Review of Death Raye (Titanium Comics)

Review by Mary Sheridan

A Futuristic SciFi Heroine from Titanium Comics

What’s in a name? In the case of this recent release from Titanium Comics, “Death Raye” is an evocative description of a new SciFi heroine. She is fighting a far-future war that may decide the fate of this planet. On the cover, there is no mistaking the pose, the soldier-of-fortune garb, or the defiant look. Death Raye is a force to be reckoned with.

Maximo Rossi has written a welcome addition to the growing stacks of fem-centric comics. His world-building has the complexity necessary to sustain a title over the long-haul and he clearly shows us that certain aspects of society have not changed for the better in 10,000 years. Humankind is again embroiled in deadly warfare plus sexist behavior and gender abuse persist. It is protagonist Jeannie “Death” Raye who can make a difference, with the skills and attitude needed to smash cruel social miscreants into the same oblivion as sends her wartime enemies.

Reading Issue 1 creates hope that altering sexual stereotypes is part of the agenda for this series. Weaving through frequent displays of all-too-familiar male/female dynamics is the eponymous Raye, a tough, brash, and appealing heroine who seems unlikely to tolerate anyone or anything that strikes her as wrong. Rossi takes care to incorporate the social issues of the day into this early plot, and in doing so throws the doors wide open to establishing a strong new female character as comfortable challenging gender roles as she is the course of a war. She persists in the face of vulnerability and physical challenge and it would be a great disappointment if Death Raye’s potential for social importance goes unrealized in favor of yet another Amazonian warrior tale. The good news is that based on tone and content, it seems more likely that these books will avoid that worn-out path and cover new ground instead.

The Issue 1 story is ambitious, and at times, studying the artwork is imperative to understanding its complexity. From front cover to back each page displays colorfully smoky blends of character and environment in which artist Joe Zhenzhou creates very expressive, dynamic, and mood-setting imagery. He suggests slightly more than defines each character’s look, leaving readers to imagine details for themselves. Adding this elusive quality to the characters is not only quite beautiful, it also serves to increase audience involvement in the story, and as well, enjoyment of the artwork and story is facilitated by the absence of ad pages.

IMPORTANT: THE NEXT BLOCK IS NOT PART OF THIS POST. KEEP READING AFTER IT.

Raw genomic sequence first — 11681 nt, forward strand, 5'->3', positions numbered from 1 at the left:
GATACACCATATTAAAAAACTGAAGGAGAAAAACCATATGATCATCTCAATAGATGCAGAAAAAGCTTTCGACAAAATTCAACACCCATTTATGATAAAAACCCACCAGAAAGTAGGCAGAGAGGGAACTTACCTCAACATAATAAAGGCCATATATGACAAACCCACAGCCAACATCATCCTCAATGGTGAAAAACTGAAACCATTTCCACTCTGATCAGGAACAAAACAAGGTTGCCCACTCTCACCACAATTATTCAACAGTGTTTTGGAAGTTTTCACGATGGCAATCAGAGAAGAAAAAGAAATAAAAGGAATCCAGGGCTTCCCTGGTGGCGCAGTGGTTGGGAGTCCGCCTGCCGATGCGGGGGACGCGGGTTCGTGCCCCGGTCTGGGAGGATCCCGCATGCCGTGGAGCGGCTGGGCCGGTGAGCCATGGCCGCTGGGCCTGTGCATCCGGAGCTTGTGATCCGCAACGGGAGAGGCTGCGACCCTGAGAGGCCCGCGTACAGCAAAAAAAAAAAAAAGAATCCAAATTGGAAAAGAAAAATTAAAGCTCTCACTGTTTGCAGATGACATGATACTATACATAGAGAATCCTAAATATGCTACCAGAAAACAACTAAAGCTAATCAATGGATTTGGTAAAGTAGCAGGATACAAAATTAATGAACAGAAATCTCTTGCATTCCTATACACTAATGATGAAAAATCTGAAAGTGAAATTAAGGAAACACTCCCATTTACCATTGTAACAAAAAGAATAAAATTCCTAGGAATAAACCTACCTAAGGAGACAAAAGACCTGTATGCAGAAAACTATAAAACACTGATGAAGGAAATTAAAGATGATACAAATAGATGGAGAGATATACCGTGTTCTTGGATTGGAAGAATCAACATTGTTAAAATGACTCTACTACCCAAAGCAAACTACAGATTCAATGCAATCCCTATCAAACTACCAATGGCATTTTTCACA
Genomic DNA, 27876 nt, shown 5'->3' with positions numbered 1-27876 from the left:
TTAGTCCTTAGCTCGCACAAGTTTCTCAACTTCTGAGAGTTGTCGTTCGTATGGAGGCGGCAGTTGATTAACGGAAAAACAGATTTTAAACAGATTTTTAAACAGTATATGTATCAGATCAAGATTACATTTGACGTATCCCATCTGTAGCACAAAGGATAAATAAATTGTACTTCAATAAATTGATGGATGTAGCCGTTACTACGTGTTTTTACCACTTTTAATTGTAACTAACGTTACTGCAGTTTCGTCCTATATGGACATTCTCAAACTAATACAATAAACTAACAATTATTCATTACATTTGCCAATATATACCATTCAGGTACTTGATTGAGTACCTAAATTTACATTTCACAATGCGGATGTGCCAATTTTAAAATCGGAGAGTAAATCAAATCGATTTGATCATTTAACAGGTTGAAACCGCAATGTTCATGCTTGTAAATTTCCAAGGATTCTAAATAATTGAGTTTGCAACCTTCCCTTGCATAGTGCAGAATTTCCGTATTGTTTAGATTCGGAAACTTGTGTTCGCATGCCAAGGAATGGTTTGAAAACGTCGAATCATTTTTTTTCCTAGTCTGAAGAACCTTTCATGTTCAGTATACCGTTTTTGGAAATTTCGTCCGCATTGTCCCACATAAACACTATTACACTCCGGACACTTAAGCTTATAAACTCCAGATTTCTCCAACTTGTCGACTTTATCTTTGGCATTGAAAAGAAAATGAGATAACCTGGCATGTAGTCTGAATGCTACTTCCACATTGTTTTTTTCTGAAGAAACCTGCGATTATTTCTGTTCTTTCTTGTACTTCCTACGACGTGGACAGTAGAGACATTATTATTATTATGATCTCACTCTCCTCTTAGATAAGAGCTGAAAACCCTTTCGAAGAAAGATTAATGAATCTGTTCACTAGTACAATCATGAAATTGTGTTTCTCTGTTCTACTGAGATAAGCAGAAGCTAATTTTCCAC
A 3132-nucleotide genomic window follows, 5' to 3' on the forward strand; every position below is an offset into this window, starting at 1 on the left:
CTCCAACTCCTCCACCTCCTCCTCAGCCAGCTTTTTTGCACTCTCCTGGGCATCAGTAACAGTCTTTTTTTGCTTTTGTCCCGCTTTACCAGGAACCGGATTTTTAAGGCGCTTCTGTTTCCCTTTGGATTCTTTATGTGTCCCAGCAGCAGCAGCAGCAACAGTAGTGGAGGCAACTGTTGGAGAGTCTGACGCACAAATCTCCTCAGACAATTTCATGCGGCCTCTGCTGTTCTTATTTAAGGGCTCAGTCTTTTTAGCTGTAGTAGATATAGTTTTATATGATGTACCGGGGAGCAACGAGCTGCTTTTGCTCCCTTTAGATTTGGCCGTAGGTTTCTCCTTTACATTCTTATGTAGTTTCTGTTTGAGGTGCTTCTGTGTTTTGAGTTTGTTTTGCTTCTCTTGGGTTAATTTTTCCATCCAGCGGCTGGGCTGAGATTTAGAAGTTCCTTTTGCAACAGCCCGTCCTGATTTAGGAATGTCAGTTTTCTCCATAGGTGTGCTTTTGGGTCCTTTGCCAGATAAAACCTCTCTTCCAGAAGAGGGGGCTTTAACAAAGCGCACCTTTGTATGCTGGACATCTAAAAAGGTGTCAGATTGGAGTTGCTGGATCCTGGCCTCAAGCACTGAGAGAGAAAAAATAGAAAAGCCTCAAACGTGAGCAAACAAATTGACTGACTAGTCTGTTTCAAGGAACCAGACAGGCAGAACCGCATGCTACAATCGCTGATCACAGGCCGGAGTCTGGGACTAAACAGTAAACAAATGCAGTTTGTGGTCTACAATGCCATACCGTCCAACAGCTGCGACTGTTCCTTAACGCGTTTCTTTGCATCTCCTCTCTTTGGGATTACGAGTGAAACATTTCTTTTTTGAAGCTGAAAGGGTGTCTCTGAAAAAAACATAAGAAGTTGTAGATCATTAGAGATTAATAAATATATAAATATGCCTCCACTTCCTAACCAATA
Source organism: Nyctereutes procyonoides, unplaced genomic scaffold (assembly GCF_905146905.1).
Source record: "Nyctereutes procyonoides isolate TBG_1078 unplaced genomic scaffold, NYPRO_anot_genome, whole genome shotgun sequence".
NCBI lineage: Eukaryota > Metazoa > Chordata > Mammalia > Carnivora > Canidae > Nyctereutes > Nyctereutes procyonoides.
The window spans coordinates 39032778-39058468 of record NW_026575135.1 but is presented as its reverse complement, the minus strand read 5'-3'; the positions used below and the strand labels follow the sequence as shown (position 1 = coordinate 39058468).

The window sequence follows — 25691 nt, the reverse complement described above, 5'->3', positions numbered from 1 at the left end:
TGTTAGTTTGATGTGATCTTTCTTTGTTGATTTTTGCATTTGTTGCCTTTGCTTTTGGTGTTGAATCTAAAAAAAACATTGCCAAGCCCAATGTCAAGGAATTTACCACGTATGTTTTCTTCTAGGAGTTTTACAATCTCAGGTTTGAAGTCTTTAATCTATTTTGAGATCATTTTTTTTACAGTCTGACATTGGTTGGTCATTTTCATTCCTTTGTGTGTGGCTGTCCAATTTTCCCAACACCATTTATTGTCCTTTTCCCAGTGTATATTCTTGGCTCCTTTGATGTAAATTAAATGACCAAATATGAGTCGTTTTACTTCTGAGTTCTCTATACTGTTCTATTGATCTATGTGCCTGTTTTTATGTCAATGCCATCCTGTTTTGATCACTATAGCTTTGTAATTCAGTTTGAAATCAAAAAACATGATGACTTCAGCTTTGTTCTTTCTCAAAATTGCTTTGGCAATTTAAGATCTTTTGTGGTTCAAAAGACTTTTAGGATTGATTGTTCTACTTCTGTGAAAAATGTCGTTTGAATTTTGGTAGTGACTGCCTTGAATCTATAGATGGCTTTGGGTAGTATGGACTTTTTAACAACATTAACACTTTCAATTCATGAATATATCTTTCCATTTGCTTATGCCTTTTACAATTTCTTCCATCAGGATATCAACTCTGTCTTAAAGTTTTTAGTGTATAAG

This good script and its visuals unfortunately alternate between helping and hindering each other. For example, there are moments when a reader may need to clarify the plot by pausing on the artwork. Lingering over the beauty of Zhenzhou’s imagery is both a blessing and a curse, sometimes resulting in distraction from the story rather than clarification. The balance between “show” and “tell” leans perhaps a bit too much toward “show” in this issue. For the reader, shifting more weight to the script in future issues combined with (I’m very sorry to say) slightly less painterly art could maintain better overall flow. As it is, Zhenzhou’s work can overwhelm the story rather than enhance it.

Death Raye is a comic title – and a heroine – with multi-layered potential. Interesting questions are raised about how our world could advance for so long and yet in many ways not progress at all. Throughout the book, Raye makes you wonder who she is and how she came to be that person. There is definitely plenty of room for good storytelling as this series evolves.

Besides, who can resist such a classic name for a modern comic book heroine?

Rating: 7.5/10

Slow first read; enjoyable second read; very beautiful if somewhat distracting artwork.

Potential: Excellent

Mature Audience: Explicit language, sexual situations, violence.

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Mary is a retired Registered Nurse who specialized in Trauma and Emergency medicine. She loves the space opera of Star Wars, most Science Fiction, Fantasy, Adventure, and comic books. Mary can be contacted at or visit her blog galacticmatters.